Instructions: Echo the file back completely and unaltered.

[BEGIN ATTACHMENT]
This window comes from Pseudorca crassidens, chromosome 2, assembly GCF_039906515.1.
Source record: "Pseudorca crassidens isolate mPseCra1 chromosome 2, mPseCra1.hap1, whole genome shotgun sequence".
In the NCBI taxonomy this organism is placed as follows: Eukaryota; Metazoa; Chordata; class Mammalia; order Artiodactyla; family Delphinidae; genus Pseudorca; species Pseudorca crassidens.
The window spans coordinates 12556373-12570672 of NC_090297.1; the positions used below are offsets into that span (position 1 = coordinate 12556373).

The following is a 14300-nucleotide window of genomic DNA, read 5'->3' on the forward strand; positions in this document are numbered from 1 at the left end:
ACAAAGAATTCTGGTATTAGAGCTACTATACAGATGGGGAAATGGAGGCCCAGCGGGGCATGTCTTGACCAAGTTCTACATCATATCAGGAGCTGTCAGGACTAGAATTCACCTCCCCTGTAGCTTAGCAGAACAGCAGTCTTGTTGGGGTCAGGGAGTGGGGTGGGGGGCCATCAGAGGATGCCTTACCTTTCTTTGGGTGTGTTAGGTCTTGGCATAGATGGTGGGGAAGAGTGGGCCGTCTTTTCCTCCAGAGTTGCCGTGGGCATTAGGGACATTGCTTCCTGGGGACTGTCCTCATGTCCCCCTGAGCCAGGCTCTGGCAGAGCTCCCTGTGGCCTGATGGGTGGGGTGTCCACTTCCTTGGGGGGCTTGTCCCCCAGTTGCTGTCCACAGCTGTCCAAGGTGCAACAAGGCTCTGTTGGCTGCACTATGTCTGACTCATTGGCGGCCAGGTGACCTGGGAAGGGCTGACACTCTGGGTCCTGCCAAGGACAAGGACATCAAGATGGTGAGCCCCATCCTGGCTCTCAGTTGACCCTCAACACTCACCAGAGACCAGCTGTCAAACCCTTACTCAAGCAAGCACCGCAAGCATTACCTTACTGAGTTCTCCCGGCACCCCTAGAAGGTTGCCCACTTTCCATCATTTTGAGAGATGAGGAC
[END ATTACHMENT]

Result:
This window comes from Pseudorca crassidens, chromosome 2, assembly GCF_039906515.1.
Source record: "Pseudorca crassidens isolate mPseCra1 chromosome 2, mPseCra1.hap1, whole genome shotgun sequence".
In the NCBI taxonomy this organism is placed as follows: Eukaryota; Metazoa; Chordata; class Mammalia; order Artiodactyla; family Delphinidae; genus Pseudorca; species Pseudorca crassidens.
The window spans coordinates 12556373-12570672 of NC_090297.1; the positions used below are offsets into that span (position 1 = coordinate 12556373).

The following is a 14300-nucleotide window of genomic DNA, read 5'->3' on the forward strand; positions in this document are numbered from 1 at the left end:
ACAAAGAATTCTGGTATTAGAGCTACTATACAGATGGGGAAATGGAGGCCCAGCGGGGCATGTCTTGACCAAGTTCTACATCATATCAGGAGCTGTCAGGACTAGAATTCACCTCCCCTGTAGCTTAGCAGAACAGCAGTCTTGTTGGGGTCAGGGAGTGGGGTGGGGGGCCATCAGAGGATGCCTTACCTTTCTTTGGGTGTGTTAGGTCTTGGCATAGATGGTGGGGAAGAGTGGGCCGTCTTTTCCTCCAGAGTTGCCGTGGGCATTAGGGACATTGCTTCCTGGGGACTGTCCTCATGTCCCCCTGAGCCAGGCTCTGGCAGAGCTCCCTGTGGCCTGATGGGTGGGGTGTCCACTTCCTTGGGGGGCTTGTCCCCCAGTTGCTGTCCACAGCTGTCCAAGGTGCAACAAGGCTCTGTTGGCTGCACTATGTCTGACTCATTGGCGGCCAGGTGACCTGGGAAGGGCTGACACTCTGGGTCCTGCCAAGGACAAGGACATCAAGATGGTGAGCCCCATCCTGGCTCTCAGTTGACCCTCAACACTCACCAGAGACCAGCTGTCAAACCCTTACTCAAGCAAGCACCGCAAGCATTACCTTACTGAGTTCTCCCGGCACCCCTAGAAGGTTGCCCACTTTCCATCATTTTGAGAGATGAGGAC